Listener comments and questions poured in, and Dr. Scott promised to respond.
Here are some of her answers:
Baylorbennett from radioboston.wbur.org
"What will B Scott do to keep the partnership of the MBTA and bicycles strong? Bikes should be a partner of T an not an accessory. I applaud the current bike racks, paths, and HUBWAY efforts but I think more can be done to make bikes ON the T during rush hours a reality. Will this ever happen?"
We have made it easier to bring a bike on the T during rush hour on the Blue Line by allowing an extra hour each way in the AM and PM, meaning the restrictive rush hour period is lessened by an hour outbound in the morning and inbound in the evening. Unfortunately, due to the increased ridership during the peak periods, we currently do not have the room to allow for bikes to safely fit on our trains and not restrict passenger flow. Folding bikes are allowed on all MBTA vehicles at all times when completely folded. Over 95% of the MBTA’s bus fleet is now equipped with bike racks-each capable of holding two bicycles.
Inefficient Ride from radioboston.wbur.org
"How financially better is the MBTA now that trolley riders (on the B, C, D and E green lines) can't sneak in and, therefore, must pay the trolley fare?" (Given that it takes more time to load people through one or two doors.)
The MBTA believes the front-door only boarding has created a culture whereby customers are consistently paying their fare and less likely to attempt to board without paying and this is reflected in the increase in fare revenue over the past year. Fare revenue on the Green Line rose from $38.3 million in July-December 2011 to $45.6 Million during the same time period in 2012. Overall, fare revenue is up 21.6% across the system over the first six months of last year and we believe this is a result of better and more efficient fare collection. We are sensitive to the additional boarding time but feel we owe it to our customers to attempt to collect every fare possible.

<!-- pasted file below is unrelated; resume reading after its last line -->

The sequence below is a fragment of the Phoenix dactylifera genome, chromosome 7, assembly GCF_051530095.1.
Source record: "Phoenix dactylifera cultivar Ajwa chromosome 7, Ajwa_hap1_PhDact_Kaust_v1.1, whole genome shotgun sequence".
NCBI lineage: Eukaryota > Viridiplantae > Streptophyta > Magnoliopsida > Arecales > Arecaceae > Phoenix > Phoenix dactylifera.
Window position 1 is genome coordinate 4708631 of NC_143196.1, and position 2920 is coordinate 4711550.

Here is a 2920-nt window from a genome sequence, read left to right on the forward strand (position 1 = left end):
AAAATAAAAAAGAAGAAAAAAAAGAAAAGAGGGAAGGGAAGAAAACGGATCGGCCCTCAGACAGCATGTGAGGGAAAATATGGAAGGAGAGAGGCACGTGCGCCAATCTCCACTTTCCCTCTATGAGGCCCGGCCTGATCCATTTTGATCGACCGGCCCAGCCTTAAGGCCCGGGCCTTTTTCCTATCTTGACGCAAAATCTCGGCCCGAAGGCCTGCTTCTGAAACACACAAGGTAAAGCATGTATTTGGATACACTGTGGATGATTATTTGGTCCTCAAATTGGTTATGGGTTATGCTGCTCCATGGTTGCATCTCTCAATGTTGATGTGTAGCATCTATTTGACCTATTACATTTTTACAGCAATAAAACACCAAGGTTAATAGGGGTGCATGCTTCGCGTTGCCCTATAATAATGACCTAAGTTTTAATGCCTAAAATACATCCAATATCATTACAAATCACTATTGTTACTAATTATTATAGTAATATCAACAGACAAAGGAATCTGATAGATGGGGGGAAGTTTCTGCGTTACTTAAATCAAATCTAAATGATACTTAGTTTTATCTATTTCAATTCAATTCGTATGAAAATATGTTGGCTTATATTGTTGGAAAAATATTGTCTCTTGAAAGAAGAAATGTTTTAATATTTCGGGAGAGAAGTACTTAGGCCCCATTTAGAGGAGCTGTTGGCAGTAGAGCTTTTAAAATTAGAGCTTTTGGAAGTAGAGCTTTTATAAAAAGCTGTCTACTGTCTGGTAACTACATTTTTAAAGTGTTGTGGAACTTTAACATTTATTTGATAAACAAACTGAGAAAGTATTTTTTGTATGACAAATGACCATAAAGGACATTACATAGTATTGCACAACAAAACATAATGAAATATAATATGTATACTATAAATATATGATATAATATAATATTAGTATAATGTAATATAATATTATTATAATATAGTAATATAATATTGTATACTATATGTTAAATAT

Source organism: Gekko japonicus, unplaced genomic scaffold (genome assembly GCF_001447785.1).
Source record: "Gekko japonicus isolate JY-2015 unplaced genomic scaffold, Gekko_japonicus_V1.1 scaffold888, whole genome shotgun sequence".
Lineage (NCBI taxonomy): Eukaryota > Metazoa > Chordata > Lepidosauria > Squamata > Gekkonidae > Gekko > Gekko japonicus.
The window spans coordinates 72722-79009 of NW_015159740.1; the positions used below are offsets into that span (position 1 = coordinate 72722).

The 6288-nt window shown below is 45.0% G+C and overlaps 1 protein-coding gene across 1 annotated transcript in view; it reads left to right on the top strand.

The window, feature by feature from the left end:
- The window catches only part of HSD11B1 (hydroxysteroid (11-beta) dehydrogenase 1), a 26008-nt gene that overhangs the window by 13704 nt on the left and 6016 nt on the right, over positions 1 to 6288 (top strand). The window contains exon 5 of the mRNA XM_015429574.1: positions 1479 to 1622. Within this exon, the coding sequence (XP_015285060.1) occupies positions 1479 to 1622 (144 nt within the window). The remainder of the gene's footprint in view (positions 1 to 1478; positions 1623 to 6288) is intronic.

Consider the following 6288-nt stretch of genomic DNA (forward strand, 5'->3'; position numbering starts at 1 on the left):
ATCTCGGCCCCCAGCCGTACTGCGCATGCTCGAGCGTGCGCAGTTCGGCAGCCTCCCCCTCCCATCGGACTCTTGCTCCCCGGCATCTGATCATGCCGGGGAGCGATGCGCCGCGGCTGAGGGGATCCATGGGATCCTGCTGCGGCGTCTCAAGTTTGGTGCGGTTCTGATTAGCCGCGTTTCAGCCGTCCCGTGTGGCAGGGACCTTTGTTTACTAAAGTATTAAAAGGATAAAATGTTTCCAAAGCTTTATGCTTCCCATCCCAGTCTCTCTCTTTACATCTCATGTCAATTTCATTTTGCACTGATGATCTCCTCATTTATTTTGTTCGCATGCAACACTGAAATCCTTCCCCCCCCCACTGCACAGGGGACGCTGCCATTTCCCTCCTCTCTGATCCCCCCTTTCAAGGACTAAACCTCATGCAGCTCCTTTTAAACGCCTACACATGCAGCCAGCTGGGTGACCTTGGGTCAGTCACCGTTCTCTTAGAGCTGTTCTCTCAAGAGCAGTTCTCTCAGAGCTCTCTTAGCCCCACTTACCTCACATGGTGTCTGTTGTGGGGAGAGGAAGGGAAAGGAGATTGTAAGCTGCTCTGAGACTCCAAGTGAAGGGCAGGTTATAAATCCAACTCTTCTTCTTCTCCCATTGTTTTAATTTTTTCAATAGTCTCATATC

J__o__h__n from radioboston.wbur.org
"Why not save money by closing half the green line stops? If you can see the next stop, they are too close."
The MBTA regularly examines service improvements, including stop consolidation where we believe it would improve operations for an entire route. Stop consolidation of lightly used and very closely-spaced portions of the Green Line could be a way to reduce our customers’ total travel time. Eliminating half of the Green Line stops is probably excessive, but there are probably 4-8 stops that we could consider consolidating that would have a net positive benefit to our customers. There are no immediate plans in the works, but this is something that we can look into.
jefe68 from radioboston.wbur.org
“Why does it cost $173 a month to go 4 stops from Hyde Park to South Station? The zoning of the Commuter rail needs to be overhauled help the people in this area and Roslindale. People live father out in Newton and pay less for T service than the residents in Hyde Park. The only service we have out in Hyde Park are buses, some of which are a nightmare (32), and the Commuter rail which is way over priced for due to the wacky zoning. All of Boston should be in the same zone!”
The MBTA is engaged with stakeholders in the Hyde Park and Roslindale areas as well as all along the Fairmount Line. Re-evaluating fare policy on this line is under review by the MBTA. Our goal with any changes would be to increase ridership and ensure equity for passengers system wide. The opening of three new stations on the Fairmount Line presents a great opportunity to consider alternatives to today’s structure.
Saul Blumenthal from Facebook
"I'd like to ask GM Scott why, when signal problems and broken-down trains are seemingly the norm of every rush hour, are the T and T police spending even one dime on bag checkpoints that search fewer than 0.02% of daily T riders at just one of the thousands of entry points onto the T? And why, if these checkpoints are vital to keeping the T safe from terrorism (which I expect is the answer she'll give if you ask her this), there were no checkpoints set up in the mid-'90s, when both the Paris and Tokyo subways were attacked, and when a NY subway car and a LIRR train were attacked as well"
These random, non-intrusive inspections are funded by the Department of Homeland Security. The MBTA does not have the option of using DHS funds for subway maintenance.
Although there has not been an actual attack in this country , mass transit still remains a possible target for terrorists. The FBI has made arrests in several plots that involved possible attacks in this country; one of those involved the Washington DC metro system.
Inspections are a recommended practice of the Department of Homeland Security and Transportation Security Administration (TSA) to prevent, deter or disrupt a possible terrorist attack.
Through a cooperative agreement, the MBTA Transit Police utilize TSA personnel to assist us with the inspections.
Courts have upheld the use of inspections in Boston and New York City.
Inspections take less than 1 minute, usually 20-30 seconds. Similar types of inspections are being used in Los Angeles, Washington, DC, Atlanta, New York City and at Amtrak.
Got more questions? Email the MBTA chief directly: email@example.com
This segment aired on February 27, 2013.